An author’s “style” = how he/she uses language • Can impact the effect of the piece of writing • Can change for different audiences • Style consists of… • Diction - Tone • Figurative Language - Mood • Sentence Structure What is writing style?
the way an author uses words • Informal? Formal? Slang? Vernacular (academic writing) vs Colloquial (everyday slang) • “Stop talking” vs. “Desist your useless pontifications” Diction
“’Maybe nobody told you – I’m badder than ever. I’m getting badder every day. I’m almost afraid to wake up in the morning ‘cause-a how mad I mighta got overnight’” • Maniac Magee Diction example
Imaginative comparison of words or words that are used to give a deeper meaning to a sentence • Some common examples.. • Metaphor -Allusion • Simile • Alliteration Figurative Language
“If there is no love in the world, we will make a new world, and we will give it walls, and we will furnish it with soft, red interiors, from the inside out, and give it a knocker that resonates like a diamond falling to a jeweler's felt so that we should never hear it. Love me, because love doesn't exist, and I have tried everything that does.” ― Jonathan SafranFoer, Everything is Illuminated Figurative language example
Fragments, simple, compound, complex • Sentence patterns create rhythm and pace: • Short, simple sentences can create suspense or excitement • Long, complex sentences might slow your reading Sentence Structure
“This sentence has five words.Here are five more words. Five-word sentences are fine. But several together become monotonous. Listen to what is happening. The writing is getting boring. The sound of it drones. It’s like a stuck record. The ear demands some variety. Now listen. I vary the sentence length, and I create music. Music. The writing sings. It has a pleasant rhythm, a lilt, a harmony. I use short sentences. And I use sentences of medium length. And sometimes, when I am certain the reader is rested, I will engage him with a sentence of considerable length, a sentence that burns with energy and builds with all the impetus of a crescendo, the roll of the drums, the crash of the cymbals—sounds that say listen to this, it is important.” Sentence Structure Example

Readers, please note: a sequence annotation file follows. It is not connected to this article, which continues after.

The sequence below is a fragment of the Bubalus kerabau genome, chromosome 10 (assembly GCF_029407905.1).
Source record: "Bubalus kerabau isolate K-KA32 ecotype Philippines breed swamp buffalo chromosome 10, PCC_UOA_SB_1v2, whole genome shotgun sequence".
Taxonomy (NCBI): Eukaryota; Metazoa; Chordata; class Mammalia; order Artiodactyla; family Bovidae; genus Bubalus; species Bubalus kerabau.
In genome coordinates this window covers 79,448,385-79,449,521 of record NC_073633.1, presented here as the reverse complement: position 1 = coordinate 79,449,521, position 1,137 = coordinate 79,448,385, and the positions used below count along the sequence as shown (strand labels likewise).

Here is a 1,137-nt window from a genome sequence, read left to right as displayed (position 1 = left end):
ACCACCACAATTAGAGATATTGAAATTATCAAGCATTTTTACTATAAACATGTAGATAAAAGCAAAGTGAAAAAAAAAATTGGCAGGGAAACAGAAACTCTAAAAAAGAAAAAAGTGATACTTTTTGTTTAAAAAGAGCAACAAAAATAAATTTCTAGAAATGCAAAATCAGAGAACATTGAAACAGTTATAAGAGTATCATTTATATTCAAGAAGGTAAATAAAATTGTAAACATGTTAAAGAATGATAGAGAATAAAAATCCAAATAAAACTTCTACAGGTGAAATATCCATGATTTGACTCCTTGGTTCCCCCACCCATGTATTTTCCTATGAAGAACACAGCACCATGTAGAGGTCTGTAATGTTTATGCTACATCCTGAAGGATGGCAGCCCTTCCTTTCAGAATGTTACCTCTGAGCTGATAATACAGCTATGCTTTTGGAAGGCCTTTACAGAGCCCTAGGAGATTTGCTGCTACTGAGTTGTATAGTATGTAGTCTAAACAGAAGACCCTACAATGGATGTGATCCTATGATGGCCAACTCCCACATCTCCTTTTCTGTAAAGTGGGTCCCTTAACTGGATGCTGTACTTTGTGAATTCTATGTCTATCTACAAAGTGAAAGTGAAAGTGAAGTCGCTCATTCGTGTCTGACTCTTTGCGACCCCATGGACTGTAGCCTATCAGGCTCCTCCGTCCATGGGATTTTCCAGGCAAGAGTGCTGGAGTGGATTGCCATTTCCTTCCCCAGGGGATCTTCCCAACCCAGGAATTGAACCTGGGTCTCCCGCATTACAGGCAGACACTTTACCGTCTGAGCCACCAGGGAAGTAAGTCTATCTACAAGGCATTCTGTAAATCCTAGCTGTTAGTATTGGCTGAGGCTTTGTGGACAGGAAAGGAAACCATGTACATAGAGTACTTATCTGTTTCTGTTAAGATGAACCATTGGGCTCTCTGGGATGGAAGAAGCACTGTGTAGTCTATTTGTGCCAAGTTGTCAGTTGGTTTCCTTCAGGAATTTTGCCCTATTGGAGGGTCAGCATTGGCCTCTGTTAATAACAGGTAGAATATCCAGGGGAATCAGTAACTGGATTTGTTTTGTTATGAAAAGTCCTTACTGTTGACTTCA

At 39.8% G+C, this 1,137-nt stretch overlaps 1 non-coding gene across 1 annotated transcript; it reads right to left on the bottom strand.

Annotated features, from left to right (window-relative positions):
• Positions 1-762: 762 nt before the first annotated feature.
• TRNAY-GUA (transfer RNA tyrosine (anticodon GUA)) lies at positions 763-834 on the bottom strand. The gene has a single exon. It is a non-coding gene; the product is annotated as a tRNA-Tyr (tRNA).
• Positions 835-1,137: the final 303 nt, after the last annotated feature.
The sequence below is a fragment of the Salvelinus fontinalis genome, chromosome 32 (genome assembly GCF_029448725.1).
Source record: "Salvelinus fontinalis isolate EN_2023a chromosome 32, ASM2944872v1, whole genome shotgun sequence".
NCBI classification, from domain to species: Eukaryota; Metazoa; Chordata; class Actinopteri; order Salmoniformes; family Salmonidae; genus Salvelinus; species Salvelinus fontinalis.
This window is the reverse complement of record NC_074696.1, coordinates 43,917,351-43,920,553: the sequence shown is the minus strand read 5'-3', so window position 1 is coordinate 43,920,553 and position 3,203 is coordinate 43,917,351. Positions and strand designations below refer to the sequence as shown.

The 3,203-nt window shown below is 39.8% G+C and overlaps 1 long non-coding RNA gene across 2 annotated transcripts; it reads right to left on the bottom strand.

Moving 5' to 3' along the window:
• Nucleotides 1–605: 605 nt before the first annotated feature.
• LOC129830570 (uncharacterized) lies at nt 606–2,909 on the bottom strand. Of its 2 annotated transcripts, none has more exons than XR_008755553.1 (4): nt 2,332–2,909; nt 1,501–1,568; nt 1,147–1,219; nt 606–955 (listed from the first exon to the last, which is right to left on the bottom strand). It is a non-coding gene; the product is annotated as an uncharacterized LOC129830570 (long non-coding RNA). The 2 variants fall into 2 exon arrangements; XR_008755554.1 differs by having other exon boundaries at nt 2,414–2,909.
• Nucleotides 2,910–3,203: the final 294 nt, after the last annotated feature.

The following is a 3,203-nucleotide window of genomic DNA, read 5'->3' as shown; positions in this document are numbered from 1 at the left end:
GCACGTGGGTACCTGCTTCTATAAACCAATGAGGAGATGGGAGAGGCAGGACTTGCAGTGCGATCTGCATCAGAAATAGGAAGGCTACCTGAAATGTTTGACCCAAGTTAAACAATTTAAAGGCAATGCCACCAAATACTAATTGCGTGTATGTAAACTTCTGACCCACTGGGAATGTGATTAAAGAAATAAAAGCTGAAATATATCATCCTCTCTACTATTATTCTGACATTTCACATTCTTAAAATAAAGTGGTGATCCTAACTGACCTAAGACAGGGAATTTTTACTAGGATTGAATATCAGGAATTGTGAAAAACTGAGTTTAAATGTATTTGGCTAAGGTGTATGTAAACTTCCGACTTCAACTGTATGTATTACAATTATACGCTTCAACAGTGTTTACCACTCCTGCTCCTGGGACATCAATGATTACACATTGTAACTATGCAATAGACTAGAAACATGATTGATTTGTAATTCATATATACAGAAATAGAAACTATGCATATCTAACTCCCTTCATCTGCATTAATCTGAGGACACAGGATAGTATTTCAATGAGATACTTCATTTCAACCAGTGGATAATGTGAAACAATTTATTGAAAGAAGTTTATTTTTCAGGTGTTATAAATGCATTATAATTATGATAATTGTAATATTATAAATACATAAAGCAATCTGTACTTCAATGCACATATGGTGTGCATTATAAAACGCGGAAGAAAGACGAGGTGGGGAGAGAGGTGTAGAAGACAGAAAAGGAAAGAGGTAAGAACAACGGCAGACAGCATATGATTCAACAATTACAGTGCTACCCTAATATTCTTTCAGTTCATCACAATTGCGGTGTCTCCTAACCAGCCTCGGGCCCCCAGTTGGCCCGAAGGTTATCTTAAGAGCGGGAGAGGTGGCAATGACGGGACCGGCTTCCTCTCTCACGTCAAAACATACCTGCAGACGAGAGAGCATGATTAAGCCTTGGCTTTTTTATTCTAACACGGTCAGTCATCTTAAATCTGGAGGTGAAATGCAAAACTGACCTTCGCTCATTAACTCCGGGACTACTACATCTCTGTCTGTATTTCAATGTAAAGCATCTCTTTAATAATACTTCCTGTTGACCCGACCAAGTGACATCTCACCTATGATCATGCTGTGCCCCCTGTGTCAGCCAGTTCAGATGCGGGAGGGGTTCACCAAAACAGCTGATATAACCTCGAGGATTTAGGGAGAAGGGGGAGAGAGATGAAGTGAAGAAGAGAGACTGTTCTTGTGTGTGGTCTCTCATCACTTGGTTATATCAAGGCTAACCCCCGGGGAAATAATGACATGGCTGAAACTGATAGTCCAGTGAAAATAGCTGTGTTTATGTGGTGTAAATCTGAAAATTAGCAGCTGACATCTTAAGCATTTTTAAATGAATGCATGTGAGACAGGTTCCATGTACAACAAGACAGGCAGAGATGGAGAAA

An author’s attitude toward a subject or character • Tone isn’t only what you say but also how you say it. • Common examples: sad, nostalgic, happy, bemused Tone
The emotional atmosphere • created by choosing words (or visual/auditory aspects) carefully • the use of imagery—words or phrases that appeal to one or more of our senses—helps establish mood. • i.e. “It was a dark and stormy night, the owls were hooting, the moon was full and looked as red as blood above the fog-filled cemetery” • Video from 47seconds Mood
Read the passages, and work with a partner to note each paragraph’s different style. Describethe diction, tone, and mood of each.
Restless, shifting, fugacious as time itself is a certain vast bulk of the population of the red brick district of the lower West Side. Homeless, they have a hundred homes. They flit from furnished room to furnished room, transients forever—transients in abode, transients in heart and mind. Diction? Tone? Mood?
But Easter’s early morning sun had shown the dress to be a plain ugly cut-down from a white woman’s once-was-purple throwaway. It was old-lady-long too, but it didn’t hide my skinny legs, which had been greased with Blue Seal Vaseline and powdered with the Arkansas red clay. • Diction? • Tone? • Mood?